Finding Assurance

Yesterday something rather odd happened. I found myself not rising to the bait in an argument with a conservative Christian. It was a very liberating experience because by not engaging I stripped him of his power and importance.

For most of my life, I have been quick to jump into arguments. I am opinionated and have a quick Irish temper much of the time. Growing up outside the usual accepted groups by being gay which sets me apart from straight people and then being hefty which sets me apart from many gays and then questioning religion which sets me apart from 95% of my fellow Americans - all left me feeling quite defensive most of the time. I have always felt that I had to explain myself to others.

Yesterday I realized that by continually rising to the bait I was unconsciously telling myself that somehow their views mattered to me. Why would I do that? Did I think I was going to change the mind of a conservative minister by arguing science versus mythology? There was pretty much no chance of that. What I was doing was providing him with entertainment. I was his afternoon (or morning) project at his seminary. In short, I would be his chance to show off his latest indoctrination into mythological belief disguised as "science." So, why should I bother?

So when he demanded, yes demanded that I prove to him "the 'scientific proofs' that show incontrovertably (sic) that evolution (such as you espouse) really exists and works?" Then went on to claim that non-belief in god was actually a religion (talk about warped thinking) I decided to cut him off.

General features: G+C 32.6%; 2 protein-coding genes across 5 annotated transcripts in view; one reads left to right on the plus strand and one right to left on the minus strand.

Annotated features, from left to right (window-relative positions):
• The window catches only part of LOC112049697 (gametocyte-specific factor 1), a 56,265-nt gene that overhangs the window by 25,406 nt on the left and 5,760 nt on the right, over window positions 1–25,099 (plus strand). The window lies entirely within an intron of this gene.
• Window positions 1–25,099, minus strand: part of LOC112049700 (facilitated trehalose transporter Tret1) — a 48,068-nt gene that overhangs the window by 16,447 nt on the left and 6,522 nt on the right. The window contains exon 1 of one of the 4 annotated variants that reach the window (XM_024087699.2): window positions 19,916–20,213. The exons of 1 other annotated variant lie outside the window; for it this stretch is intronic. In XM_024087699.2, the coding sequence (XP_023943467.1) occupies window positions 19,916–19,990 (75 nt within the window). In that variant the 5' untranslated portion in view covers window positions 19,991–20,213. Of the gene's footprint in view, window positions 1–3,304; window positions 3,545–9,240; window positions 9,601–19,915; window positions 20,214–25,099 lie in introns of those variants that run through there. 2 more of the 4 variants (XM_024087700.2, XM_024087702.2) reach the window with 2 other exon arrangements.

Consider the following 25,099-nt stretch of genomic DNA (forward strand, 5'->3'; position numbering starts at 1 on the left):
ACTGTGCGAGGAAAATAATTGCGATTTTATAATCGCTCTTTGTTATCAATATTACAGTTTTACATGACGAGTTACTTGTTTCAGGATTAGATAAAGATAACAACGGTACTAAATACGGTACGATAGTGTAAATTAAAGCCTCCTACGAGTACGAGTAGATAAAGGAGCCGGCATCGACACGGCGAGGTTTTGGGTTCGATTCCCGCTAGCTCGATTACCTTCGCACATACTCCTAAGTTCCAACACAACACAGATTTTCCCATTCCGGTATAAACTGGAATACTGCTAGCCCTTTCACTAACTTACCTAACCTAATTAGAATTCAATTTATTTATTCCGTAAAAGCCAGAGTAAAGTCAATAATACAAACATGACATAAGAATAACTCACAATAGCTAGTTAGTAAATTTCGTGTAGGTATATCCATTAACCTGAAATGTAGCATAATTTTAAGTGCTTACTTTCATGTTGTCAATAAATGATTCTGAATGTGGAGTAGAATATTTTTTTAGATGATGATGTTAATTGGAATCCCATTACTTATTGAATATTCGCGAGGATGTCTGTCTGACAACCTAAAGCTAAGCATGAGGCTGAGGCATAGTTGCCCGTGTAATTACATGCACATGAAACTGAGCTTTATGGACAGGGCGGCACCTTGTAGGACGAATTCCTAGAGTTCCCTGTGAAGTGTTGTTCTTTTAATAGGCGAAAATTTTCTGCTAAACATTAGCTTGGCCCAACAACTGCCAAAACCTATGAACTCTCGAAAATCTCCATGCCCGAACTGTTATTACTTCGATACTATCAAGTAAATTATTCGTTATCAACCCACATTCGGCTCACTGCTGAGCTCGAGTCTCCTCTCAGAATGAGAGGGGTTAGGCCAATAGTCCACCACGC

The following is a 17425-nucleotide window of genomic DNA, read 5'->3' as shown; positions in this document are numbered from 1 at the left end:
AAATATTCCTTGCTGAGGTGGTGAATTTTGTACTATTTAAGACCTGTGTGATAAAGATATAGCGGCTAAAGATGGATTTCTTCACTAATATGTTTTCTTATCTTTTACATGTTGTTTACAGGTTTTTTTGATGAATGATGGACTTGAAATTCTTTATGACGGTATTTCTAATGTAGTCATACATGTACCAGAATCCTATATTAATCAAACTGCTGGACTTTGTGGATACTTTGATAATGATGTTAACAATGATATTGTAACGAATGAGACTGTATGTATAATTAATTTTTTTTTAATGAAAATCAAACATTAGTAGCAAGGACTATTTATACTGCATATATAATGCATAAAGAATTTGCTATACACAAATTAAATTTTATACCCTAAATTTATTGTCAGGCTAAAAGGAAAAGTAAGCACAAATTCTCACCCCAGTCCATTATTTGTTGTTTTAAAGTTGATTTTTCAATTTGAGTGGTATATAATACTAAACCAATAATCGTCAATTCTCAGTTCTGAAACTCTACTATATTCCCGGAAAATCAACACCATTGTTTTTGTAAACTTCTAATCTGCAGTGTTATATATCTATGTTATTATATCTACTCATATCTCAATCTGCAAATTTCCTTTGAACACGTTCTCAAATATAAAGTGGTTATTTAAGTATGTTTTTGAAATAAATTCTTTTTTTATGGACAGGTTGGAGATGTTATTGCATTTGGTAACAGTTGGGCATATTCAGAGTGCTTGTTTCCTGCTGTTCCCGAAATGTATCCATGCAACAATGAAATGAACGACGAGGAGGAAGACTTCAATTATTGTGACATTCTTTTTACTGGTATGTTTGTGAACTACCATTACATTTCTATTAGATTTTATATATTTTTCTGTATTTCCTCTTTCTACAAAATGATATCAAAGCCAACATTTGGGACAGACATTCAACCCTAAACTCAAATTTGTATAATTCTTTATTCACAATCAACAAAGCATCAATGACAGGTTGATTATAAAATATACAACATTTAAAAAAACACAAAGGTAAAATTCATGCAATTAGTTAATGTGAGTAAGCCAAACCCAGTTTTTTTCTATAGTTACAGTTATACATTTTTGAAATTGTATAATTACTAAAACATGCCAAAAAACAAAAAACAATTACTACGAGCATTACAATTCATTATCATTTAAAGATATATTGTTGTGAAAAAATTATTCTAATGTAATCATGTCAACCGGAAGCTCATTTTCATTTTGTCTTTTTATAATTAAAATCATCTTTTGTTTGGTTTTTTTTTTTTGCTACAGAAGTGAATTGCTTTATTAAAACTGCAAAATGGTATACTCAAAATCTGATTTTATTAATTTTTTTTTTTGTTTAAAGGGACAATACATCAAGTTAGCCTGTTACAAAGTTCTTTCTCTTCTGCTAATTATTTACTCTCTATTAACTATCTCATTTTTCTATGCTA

This was a person I'd gone to high school with and had not seen in nearly 28 years. I realized I owed him no explanations, I was not beholden to him in any way and his status as a "christian" did not endow him with some honor that dictated I speak to him, much less serve as his debate project for seminary. So, why should I bother.

Instead of rising to the challenge and going on a fool's errand for the rest of the day "debating" science versus mythology (as I put it to him we might as well debate whether electrons cause lightning or it really is Zeus throwing thunderbolts) - I said the following:
"I am not here to serve as your sparring partner. I have a life to live and it is not my job to be your research team. I suggest you go to Google Academic Search if you are serious about evolution, but I cannot but think you just want to bait and try to show off whatever you learned at your Seminary most recently.

I have rejected the "god" you believe in after careful consideration over many years just as you have probably (and forgive the assumption) rejected Krishna, Baal, and Apollo among millions of others.

If my rejection of your god and its attendant beliefs in things like creationism upset you, then there is nothing I can do about it. In which case there are two choices. First, you can remove me from your friends here on Facebook and go your own way. That is perfectly understandable if you wish and I will not hold it against you. Secondly, you can accept that I do not believe what you do and we can enjoy those places where our lives overlap such as family/community happenings or reminiscing about the "good old days." I will leave the choice up to you."
I received no reply to that and he does not appear to have removed me from his list of friends. So, I'm not sure where that leaves us but I've been clear that I am not to be his conversion project nor a notch in his seminary evangelism belt.